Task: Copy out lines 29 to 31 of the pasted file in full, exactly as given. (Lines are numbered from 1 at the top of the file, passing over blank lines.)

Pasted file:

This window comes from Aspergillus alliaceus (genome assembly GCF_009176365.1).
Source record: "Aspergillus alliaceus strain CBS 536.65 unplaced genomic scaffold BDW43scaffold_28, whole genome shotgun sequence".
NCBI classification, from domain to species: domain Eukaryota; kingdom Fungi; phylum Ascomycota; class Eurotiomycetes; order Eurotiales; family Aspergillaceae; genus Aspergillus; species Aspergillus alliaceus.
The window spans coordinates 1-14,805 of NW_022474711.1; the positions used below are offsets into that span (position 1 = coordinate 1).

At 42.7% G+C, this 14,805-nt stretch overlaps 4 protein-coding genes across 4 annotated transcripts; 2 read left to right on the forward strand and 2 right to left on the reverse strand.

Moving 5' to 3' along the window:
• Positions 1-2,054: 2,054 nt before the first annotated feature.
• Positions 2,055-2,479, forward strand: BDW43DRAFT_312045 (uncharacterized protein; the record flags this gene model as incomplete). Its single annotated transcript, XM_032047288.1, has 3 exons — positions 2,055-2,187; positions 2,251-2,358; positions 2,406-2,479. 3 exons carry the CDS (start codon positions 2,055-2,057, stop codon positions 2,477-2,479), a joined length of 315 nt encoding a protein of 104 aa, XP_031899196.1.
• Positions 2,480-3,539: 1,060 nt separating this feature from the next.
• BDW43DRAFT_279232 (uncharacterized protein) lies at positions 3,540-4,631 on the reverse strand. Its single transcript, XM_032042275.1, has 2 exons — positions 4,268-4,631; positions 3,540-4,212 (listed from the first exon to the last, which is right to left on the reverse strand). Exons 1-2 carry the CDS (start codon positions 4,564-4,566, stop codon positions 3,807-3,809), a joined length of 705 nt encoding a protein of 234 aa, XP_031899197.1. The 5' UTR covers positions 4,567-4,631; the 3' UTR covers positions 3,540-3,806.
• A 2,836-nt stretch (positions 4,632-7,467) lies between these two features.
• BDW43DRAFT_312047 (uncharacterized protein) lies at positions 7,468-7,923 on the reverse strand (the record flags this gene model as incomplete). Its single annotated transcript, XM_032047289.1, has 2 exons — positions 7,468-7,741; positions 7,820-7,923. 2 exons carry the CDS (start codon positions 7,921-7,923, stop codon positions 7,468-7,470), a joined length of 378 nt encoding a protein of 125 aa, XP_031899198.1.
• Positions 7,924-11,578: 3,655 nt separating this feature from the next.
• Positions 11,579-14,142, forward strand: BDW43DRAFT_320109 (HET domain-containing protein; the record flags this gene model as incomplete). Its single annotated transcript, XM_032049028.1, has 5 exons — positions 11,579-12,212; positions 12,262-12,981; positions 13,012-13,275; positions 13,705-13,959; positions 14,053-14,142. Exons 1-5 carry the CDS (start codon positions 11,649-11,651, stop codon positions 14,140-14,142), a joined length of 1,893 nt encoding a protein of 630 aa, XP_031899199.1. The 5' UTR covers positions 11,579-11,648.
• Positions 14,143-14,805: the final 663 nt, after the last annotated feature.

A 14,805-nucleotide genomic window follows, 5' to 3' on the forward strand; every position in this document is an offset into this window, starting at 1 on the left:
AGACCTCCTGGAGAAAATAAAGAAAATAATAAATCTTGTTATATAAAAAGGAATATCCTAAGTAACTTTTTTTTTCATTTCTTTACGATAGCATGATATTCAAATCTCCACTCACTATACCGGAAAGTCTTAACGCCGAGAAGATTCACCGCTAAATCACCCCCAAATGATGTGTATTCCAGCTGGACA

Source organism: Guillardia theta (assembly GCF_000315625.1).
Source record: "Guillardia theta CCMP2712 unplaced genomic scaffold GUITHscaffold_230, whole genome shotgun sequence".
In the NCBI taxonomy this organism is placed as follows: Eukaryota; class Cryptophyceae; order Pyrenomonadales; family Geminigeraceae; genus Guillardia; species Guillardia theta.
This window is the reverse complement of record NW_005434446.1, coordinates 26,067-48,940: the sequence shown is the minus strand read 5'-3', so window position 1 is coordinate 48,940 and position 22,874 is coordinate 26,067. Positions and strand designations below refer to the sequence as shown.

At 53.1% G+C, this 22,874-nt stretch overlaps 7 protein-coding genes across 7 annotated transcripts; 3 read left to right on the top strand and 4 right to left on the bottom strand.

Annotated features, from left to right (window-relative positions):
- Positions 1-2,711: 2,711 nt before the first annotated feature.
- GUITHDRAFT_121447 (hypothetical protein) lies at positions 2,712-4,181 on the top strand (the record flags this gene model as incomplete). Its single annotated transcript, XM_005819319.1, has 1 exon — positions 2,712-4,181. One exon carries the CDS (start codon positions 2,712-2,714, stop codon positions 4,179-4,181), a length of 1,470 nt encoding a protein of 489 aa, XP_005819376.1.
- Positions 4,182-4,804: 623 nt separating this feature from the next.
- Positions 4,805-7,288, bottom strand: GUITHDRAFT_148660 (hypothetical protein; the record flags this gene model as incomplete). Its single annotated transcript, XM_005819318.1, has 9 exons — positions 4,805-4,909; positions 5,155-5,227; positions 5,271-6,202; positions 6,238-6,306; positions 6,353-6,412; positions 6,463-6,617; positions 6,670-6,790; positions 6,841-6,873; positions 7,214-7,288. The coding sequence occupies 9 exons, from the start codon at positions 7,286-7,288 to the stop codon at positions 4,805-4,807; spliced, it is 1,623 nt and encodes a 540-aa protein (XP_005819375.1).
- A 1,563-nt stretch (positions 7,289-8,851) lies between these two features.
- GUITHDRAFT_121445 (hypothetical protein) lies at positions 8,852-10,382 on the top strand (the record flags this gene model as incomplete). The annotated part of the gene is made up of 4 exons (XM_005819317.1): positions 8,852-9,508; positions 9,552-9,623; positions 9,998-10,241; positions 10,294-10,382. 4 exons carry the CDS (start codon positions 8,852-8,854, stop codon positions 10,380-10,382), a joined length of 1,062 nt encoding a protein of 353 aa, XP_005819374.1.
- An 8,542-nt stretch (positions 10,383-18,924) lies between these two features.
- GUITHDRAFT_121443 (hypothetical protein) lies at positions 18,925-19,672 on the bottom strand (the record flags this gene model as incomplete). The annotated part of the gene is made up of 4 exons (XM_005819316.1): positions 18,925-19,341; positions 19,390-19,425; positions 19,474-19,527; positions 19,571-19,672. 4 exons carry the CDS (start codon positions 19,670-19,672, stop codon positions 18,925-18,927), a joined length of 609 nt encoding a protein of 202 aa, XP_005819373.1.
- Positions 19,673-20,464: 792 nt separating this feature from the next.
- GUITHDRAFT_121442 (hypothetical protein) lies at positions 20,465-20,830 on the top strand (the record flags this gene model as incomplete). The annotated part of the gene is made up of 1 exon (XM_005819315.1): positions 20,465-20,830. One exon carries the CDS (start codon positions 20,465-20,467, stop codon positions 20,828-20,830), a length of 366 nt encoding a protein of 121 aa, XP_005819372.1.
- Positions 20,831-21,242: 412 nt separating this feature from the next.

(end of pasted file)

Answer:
- GUITHDRAFT_121445 (hypothetical protein) lies at positions 8,852-10,382 on the top strand (the record flags this gene model as incomplete). The annotated part of the gene is made up of 4 exons (XM_005819317.1): positions 8,852-9,508; positions 9,552-9,623; positions 9,998-10,241; positions 10,294-10,382. 4 exons carry the CDS (start codon positions 8,852-8,854, stop codon positions 10,380-10,382), a joined length of 1,062 nt encoding a protein of 353 aa, XP_005819374.1.
- An 8,542-nt stretch (positions 10,383-18,924) lies between these two features.
- GUITHDRAFT_121443 (hypothetical protein) lies at positions 18,925-19,672 on the bottom strand (the record flags this gene model as incomplete). The annotated part of the gene is made up of 4 exons (XM_005819316.1): positions 18,925-19,341; positions 19,390-19,425; positions 19,474-19,527; positions 19,571-19,672. 4 exons carry the CDS (start codon positions 19,670-19,672, stop codon positions 18,925-18,927), a joined length of 609 nt encoding a protein of 202 aa, XP_005819373.1.